• A combination of full emulation and para-virtualization to maintain high performance while minimizing guest OS changes when migrating code from an e500mc CPU to the embedded hypervisor.

The hypervisor provides services to guest software through emulation and hypercalls (or hcalls). Emulation is when normal CPU instructions and registers are used to provide a service where the guest software is unaware that it is running under a hypervisor. Hypercalls provide a mechanism by which the hypervisor presents an API to guest software for various services.

Virtual CPU

The guest software running under the control of a hypervisor-created partition that sees a set of Power Architecture instructions and registers that is like an e500mc CPU but with some resources removed. Standard e500mc CPU features can be used without changing guest software, however, in order to provide the same programming model between the guest and the CPU for supervisor-level code, the hypervisor emulates some instructions and registers.

I/O and Interrupts

External interrupts are received directly by partitions and can be handled by guest software with no added latency introduced by the hypervisor. The processor provides an External Proxy Register (EPR) designed to enable guest interrupt handlers to read the interrupt vector for an external interrupt without requiring an access to the interrupt controller. A virtual MPIC is provided through an hcall interface to provide interrupt controller services.

Partition Management Services

The Freescale embedded hypervisor software provides mechanisms that enable one partition to use hcalls to manage other partitions. A manager partition can load images into, start, and stop a managed partition.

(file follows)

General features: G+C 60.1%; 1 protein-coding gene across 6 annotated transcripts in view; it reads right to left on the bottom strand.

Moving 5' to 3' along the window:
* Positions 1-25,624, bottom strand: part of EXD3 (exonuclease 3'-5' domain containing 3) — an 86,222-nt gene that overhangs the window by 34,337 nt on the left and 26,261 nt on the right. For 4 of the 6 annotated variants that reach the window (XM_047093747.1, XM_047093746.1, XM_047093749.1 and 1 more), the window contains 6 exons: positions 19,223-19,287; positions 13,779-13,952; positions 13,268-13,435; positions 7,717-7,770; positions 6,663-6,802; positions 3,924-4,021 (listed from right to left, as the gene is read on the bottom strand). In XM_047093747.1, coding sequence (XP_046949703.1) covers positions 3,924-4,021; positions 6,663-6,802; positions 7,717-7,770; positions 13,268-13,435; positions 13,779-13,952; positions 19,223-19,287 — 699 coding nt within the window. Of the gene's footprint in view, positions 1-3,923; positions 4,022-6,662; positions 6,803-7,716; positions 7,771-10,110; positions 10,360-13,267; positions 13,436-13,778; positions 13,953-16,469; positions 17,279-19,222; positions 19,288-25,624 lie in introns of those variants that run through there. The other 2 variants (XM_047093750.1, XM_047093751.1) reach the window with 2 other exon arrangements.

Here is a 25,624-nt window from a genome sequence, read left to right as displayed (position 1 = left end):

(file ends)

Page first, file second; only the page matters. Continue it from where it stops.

Byte-channel Services

In addition, the hypervisor supports an hcall-based service called a bytechannel that provides an interrupt-driven character-based I/O channel. Each byte-channel has an endpoint, and a flexible set of endpoints are supported. The byte-channel to UART multiplexer provides the capability to multiplex a number of byte-channel streams over a physical UART to a host system. The host system runs a mux server that de-multiplexes the streams and makes them available through network ports.

Other Hypervisor Services

Additional hcall-based services include:

  • Inter-partition doorbell services that enable one partition to interrupt another partition
  • GPIO services that enable the partitioning and assignment of individual general purpose I/O pins to partitions
  • Power management services that enable partitions to access the power-saving and management capabilities of the QorIQ communications processor

ePAPR Boot Architecture

The embedded hypervisor adopts the Power.org ePAPR (Embedded Power Architecture Platform Requirements) architecture that defines two aspects of how operating systems are booted: device trees and multi-CPU boot.

A device tree is a data structure passed to a guest OS at boot that defines the physical and virtual resources that make up the partition. The multi-CPU boot architecture defines mechanisms on how secondary CPUs are released.

For more information on QorIQ multicore communications platforms, including the full version of this white paper, please visit www.freescale.com/qoriq.